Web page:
Literally, not figuratively. I've got this thing about keeping my tank full of gas. I'm one of those nervous types who hightails it to the gas station whenever the gauge reads around one quarter full. Heaven forbid the level ever get low enough for the little gas-pump-shaped warning light to turn on!
I ran out of gas once. Once was enough for me to know I never ever ever wanted to do it again. It was back when The Boy was around three years old. He and I commuted from Woodbridge to Alexandria work each day. Our home was about 10 miles from his day care provider who lived a few miles from where I worked. The morning we ran out of gas was during the winter. It was raining. A cold, wet, miserable winter morning. The kind of day when one wishes one could just stay at home. And it was back when I used to get dressed up for work: high heels, stockings, the whole nine yards. I distinctly remember what I was wearing that day. Because walking for a mile in high heels while carrying a three-year-old makes a real impression on a body.
We were inching along in bumper-to-bumper traffic on Route One. My low gas light had been on for a while, but back then I didn't pay too much attention to such things. I figured I'd fill up at the Mobil near Dottie's house. Unfortunately, we ran out of gas about five miles from there. We were also about two miles from the nearest gas station. So as the horrible realization that we were out of gas dawned, I used the last of our momentum to roll off to the side of the road. This was well before the age of cell phones and even if I'd had one, who would I call? Shouldering my purse, I grabbed The Boy out of his car seat, locked the car and set off teetering down the gravelly shoulder of the road juggling the umbrella and my purse. The Boy was perched on my hip with his arms around my neck.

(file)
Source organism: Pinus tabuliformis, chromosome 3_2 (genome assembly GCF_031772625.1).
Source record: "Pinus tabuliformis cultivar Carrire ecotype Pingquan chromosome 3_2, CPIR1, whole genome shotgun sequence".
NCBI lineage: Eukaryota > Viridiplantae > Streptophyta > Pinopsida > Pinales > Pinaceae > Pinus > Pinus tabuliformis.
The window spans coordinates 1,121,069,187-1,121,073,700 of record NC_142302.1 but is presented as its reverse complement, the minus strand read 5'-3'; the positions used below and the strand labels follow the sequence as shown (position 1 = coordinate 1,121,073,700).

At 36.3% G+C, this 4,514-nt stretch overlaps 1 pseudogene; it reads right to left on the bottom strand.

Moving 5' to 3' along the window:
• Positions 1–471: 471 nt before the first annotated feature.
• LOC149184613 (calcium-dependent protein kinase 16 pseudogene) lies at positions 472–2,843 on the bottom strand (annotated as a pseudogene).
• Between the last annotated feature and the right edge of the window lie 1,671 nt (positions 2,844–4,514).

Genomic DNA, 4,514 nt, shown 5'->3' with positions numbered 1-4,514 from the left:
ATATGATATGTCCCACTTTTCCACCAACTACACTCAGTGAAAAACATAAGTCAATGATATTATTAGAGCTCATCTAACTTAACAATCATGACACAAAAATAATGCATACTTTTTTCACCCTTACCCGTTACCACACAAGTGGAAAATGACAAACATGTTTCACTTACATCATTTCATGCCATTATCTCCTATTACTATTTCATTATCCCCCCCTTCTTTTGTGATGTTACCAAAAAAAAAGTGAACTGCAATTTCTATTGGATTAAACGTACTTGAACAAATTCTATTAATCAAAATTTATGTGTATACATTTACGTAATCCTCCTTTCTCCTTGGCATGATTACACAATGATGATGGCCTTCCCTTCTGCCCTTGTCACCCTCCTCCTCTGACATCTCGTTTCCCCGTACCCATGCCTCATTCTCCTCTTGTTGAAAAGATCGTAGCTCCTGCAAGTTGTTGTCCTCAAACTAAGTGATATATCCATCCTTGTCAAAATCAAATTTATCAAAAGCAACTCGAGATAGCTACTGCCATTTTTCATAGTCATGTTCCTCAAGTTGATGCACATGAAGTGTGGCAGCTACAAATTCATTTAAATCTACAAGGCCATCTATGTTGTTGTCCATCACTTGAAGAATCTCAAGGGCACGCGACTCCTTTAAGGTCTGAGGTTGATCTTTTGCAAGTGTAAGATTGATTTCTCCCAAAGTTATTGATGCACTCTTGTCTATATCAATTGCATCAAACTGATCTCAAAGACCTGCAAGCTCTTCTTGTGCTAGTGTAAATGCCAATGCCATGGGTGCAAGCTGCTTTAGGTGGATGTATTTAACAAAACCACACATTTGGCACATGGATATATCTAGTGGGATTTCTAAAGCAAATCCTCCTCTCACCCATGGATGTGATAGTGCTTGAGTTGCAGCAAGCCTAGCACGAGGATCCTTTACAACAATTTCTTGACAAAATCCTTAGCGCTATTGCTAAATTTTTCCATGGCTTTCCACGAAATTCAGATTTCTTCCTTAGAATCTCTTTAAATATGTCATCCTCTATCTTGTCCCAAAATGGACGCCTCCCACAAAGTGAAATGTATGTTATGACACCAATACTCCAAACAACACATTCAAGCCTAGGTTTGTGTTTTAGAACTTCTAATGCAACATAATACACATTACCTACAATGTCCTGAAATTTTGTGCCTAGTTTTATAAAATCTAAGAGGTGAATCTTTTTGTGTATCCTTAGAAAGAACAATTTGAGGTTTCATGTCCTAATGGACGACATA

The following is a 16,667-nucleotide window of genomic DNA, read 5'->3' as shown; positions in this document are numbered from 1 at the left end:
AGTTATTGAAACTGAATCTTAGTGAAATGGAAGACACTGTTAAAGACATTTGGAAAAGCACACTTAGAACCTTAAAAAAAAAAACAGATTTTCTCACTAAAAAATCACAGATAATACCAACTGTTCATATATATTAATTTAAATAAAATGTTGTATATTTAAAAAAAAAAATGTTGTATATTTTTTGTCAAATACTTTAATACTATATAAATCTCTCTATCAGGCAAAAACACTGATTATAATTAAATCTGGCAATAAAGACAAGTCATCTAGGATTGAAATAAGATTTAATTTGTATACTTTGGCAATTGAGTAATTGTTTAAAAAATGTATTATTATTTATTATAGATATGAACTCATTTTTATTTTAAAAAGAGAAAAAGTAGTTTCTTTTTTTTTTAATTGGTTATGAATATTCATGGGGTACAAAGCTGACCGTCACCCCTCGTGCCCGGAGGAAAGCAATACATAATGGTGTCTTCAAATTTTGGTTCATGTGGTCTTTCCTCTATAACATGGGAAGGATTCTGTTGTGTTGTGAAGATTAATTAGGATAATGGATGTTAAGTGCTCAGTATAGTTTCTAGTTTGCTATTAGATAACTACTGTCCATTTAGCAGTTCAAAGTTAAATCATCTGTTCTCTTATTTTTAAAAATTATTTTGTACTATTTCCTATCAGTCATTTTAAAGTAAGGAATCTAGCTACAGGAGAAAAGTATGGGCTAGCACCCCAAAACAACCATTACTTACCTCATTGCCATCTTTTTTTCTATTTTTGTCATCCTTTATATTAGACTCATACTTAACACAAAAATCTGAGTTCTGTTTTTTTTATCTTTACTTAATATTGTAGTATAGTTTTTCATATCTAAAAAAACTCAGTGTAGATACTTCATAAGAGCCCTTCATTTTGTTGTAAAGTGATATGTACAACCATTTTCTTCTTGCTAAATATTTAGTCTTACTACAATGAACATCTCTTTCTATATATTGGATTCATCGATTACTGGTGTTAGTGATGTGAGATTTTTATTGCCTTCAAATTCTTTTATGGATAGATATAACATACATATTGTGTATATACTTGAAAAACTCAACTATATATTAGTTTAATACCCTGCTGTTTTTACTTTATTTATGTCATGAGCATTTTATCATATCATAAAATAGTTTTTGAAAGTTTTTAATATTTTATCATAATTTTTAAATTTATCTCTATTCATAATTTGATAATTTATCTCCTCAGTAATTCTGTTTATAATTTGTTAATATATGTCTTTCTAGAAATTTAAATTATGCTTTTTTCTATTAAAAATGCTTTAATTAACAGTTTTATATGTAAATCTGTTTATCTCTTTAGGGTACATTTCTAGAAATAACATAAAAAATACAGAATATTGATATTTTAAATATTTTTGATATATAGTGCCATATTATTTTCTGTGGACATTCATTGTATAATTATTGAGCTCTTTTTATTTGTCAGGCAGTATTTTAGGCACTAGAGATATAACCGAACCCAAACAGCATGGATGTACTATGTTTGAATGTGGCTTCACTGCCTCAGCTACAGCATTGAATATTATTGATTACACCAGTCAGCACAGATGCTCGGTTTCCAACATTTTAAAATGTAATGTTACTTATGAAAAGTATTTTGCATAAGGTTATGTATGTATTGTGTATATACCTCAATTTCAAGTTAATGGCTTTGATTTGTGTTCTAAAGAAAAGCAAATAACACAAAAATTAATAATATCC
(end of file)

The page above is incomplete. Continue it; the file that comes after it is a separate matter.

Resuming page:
Walking on gravel in high heels is a bad idea. Doing so in the winter when it's raining is even a worse idea. Juggling an umbrella and my purse while carrying a toddler made it even more challenging. The bulkiness of our winter outerwear added to the thrill. Oh happy Monday indeed! The knowledge our predicament was exclusively due to my own carelessness also added to my delight.
I struggled along for a ways, actually making faster progress than the traffic. The rain started coming down harder. We were on a rather flat section of road and I could see the sign for the gas station far ahead above the trees. The Boy was patient and didn't squirm too much. Conversation was light. I just didn't have anything to say, and for once, neither did The Boy. I was concentrating on not falling down and he was concentrating on holding on.
Then a gold Volvo sedan pulled on to the shoulder just ahead of us. As I approached, a window on the passenger side rolled down and a voice called out to us. "Would you like a ride?" Hmmm. Who were these people? And was I deparate enough to chance a ride with strangers? I peered into their vehicle, noting a well-dressed black couple who appeared to be in their mid-forties. I threw caution to the wind and The Boy and I climbed into their backseat gratefully. After all, the traffic was moving so slowly we could, if need be, jump out again. Couldn't we? Thankfully we did not need to find out. This couple was quite kind and did not mock my irresponsibility in running out of gas. Instead, they welcomed two wet strangers into their warm dry car. They took us to the gas station and waited as I borrowed a gas can and filled it up. Then they toted me, The Boy, and the gas can back to our car.
Wendy doesn't mind driving around with her gas light on. She is in tune with how many miles she gets from a tank of gas. When we are traveling together, I quash my need to pull into the gas station when the tank is a quarter full. I keep hoping her calm assurance will rub off on me but it hasn't yet.